When Sarah Jensen and her sister were young girls, their favorite book was Ethel Parton's Penelope Ellen, in which a child is delighted to receive, as a Christmas present, a copy of the 1840 edition of Peter Parley's Annual, the popular 19th-century children's periodical. Last December, Sarah's eyes glistened with emotion as we printed a copy of that Annual on Harvard Book Store's Espresso Book Machine. Her plan was to surprise her sister with the volume on Christmas Day, decades after reading the book as children and 159 years after the young protagonist received the very same gift.

Sarah's experience is not unique among our customers. Our Espresso Book Machine, which our customers lovingly named Paige M. Gutenborg ("Paige" for short), has served as a literary time machine, enabling readers to obtain perfect-bound copies of antiquarian books that were previously prohibitively expensive or impossible to acquire. Jim Henle, a local poet, found a biography of his ancestor, Jacob Henle, a 19th-century physician and anatomist who was a pioneer in the germ theory of disease. Another customer, a telegraphy enthusiast, was able to print the 1891 potboiler Anglo-American Telegraphic Code to Cheapen Telegraphy and to Furnish a Complete Cypher For Use in General Correspondence Including Business, Social, Political and Other Subjects of Correspondence. This gargantuan work is essentially a 400-page list of the telegraph equivalents of such Internet acronyms as BFF and LOL.

Our store employees have found some amazing treasures in Paige's database of more than four million books. There is a copy of the original handwritten manuscript of Alice's Adventures Under Ground, the very document that Lewis Carroll gave to Alice Liddell in 1864. In the 1880s, Reverend Dodgson asked the grown-up Alice to return the original so that he could photograph and publish it as a fund-raiser for London children's hospitals. The copy that we print in our store has a Harvard Library stamp indicating that it was received in 1887.

The first book that we printed on Paige was the Bay Psalm Book, the first book printed in English-speaking North America. The original was printed on Stephen Daye's press in Cambridge, about a hundred yards from the location of our store, almost four centuries ago. There are 11 extant copies of Daye's original printing. Now any customer can own a scan of the original book.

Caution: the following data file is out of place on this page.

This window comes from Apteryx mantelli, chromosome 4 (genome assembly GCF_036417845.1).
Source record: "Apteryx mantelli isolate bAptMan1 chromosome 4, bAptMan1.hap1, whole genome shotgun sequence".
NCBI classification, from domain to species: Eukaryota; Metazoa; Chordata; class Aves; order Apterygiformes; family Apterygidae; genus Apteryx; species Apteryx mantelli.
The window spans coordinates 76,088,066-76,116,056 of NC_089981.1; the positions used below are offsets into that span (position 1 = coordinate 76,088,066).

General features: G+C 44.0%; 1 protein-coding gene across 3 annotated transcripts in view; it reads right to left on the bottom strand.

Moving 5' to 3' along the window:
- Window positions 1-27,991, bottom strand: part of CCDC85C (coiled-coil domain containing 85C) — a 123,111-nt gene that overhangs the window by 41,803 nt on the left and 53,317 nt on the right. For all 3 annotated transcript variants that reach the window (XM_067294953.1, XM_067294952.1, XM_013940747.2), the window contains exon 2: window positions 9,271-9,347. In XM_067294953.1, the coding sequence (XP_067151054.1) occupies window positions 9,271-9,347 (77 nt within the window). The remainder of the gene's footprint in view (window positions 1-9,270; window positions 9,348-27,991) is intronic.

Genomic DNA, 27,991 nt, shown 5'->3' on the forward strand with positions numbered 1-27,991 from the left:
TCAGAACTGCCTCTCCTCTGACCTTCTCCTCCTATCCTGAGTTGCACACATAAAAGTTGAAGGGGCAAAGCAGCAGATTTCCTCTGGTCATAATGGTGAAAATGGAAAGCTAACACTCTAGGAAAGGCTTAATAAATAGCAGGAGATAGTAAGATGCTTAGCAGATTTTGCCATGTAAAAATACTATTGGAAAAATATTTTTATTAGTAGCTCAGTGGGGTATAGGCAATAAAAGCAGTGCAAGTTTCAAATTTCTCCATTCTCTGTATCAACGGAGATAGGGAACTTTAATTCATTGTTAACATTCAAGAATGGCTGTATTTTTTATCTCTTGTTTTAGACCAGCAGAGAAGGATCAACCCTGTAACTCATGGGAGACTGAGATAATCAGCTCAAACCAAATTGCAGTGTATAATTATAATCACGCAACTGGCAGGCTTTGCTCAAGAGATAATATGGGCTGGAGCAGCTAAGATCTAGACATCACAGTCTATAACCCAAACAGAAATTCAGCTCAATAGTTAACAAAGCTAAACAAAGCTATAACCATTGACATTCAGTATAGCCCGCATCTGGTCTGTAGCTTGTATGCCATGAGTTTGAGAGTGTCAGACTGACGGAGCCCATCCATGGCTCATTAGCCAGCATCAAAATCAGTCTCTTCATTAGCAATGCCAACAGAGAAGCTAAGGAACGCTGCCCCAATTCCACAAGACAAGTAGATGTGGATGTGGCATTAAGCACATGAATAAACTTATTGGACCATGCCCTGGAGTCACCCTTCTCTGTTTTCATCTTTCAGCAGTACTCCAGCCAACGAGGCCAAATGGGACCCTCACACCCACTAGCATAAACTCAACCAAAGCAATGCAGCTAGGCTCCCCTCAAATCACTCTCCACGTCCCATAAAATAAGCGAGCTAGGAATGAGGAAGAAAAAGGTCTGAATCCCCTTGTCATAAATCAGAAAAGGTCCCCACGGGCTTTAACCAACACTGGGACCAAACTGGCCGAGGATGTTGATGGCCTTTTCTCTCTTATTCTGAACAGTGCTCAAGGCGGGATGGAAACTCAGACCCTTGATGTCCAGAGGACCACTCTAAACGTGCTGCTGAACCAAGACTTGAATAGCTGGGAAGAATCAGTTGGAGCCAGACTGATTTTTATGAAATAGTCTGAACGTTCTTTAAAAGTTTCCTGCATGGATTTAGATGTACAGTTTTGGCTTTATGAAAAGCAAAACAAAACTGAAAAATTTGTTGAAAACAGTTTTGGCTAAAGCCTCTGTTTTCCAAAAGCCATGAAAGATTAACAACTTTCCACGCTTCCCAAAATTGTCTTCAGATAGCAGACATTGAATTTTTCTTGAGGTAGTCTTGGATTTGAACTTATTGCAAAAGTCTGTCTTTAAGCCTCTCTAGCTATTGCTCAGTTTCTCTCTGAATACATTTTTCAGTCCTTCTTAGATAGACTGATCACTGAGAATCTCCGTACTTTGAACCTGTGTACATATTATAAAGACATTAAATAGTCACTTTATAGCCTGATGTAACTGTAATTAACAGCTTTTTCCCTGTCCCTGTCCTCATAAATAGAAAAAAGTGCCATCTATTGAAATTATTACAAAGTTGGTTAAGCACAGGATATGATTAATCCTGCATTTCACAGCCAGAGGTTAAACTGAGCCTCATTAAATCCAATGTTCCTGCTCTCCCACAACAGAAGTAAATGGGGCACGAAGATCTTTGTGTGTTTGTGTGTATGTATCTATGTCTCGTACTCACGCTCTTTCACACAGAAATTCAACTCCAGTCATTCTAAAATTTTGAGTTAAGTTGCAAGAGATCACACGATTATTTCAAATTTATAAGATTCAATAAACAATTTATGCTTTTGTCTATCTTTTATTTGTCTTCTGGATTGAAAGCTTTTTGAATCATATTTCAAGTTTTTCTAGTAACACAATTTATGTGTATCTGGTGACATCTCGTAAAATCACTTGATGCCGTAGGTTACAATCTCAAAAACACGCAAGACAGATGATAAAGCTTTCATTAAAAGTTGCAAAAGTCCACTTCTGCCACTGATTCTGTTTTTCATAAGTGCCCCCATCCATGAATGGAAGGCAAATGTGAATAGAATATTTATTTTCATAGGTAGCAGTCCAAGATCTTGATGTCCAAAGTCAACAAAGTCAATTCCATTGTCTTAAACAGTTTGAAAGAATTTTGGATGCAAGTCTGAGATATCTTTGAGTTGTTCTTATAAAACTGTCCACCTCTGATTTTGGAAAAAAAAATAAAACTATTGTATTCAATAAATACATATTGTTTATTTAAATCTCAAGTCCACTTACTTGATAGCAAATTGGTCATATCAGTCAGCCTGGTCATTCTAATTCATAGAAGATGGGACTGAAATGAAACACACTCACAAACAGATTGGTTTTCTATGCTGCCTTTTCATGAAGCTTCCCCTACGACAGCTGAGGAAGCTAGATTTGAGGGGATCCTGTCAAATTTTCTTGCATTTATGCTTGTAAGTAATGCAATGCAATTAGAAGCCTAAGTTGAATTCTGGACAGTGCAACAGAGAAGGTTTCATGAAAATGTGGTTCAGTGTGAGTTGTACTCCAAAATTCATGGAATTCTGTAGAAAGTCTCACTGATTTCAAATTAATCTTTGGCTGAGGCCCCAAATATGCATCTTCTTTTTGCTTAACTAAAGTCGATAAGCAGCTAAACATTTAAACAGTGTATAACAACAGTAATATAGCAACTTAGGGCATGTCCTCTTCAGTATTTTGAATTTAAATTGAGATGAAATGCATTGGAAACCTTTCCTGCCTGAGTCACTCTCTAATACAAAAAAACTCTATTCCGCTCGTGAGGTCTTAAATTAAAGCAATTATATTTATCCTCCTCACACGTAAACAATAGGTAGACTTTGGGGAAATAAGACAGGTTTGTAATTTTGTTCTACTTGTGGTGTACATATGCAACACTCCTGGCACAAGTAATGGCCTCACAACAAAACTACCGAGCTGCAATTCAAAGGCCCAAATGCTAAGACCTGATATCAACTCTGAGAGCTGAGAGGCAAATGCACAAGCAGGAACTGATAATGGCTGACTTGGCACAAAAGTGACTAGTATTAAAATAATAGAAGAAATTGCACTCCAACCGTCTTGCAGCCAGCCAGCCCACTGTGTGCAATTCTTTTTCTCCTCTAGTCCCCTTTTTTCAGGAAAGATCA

But Paige has not only served as a vehicle to connect with the literature of the past; it enables what we believe to be an important part of the future of publishing and bookselling. We are currently working with around 100 authors to print their own works spanning all genres. In fact, self-published works make up around 75% of the 1,500 or so books that we are printing every month on Paige.

Steve Almond, a local writer with a national reputation, has written three short books, including collections of Letters from People Who Hate Me and Bad Poetry. We held a reading for the first book that Steve printed on Paige, This Won't Take but a Minute, Honey. Steve was able to sign around 100 still-warm books just after they flew down Paige's exit chute. Sonja Maneri has written Love Notes and Love Lines in memory of her husband, Joe Maneri, a musician and music teacher at the New England Conservatory. Missy Carter addresses the meaning of life in her Living Lines, a beautiful collection of wisdom sayings. The Biker Poets & Writers Association has printed Verse and Steel: High Speed Poetry, an anthology of works by biker poets, writers, and photographers. Knocking on Doors presents the reminiscences of VISTA volunteers from the '60s and early '70s.

Our machine has also given young, new writers a first opportunity to see their works in print and read before an audience. We held a short-short story–writing contest for which we received several hundred entries. We chose what we thought were the best works and printed them in a small book called Microchondria, allowing the winning entrants to read their stories to an audience of around 100 customers. Microchondria was among our bestselling books in 2010.

What strikes me as fascinating is that the antiquarian works that we are printing are available for free as digital downloads through Google. Similarly, any of the self-published works could simply be posted on the Web. Undoubtedly many of these works will be downloaded as e-books, but for many readers and for writers, the allure of paper remains. Watching the joy on their faces leads one inevitably to the conclusion that we still cherish the experience of the printed word, preserved for eternity in the pages of a book.

Jeff Mayersohn and his wife, Linda Seamonson, own the Harvard Book Store in Cambridge, Mass.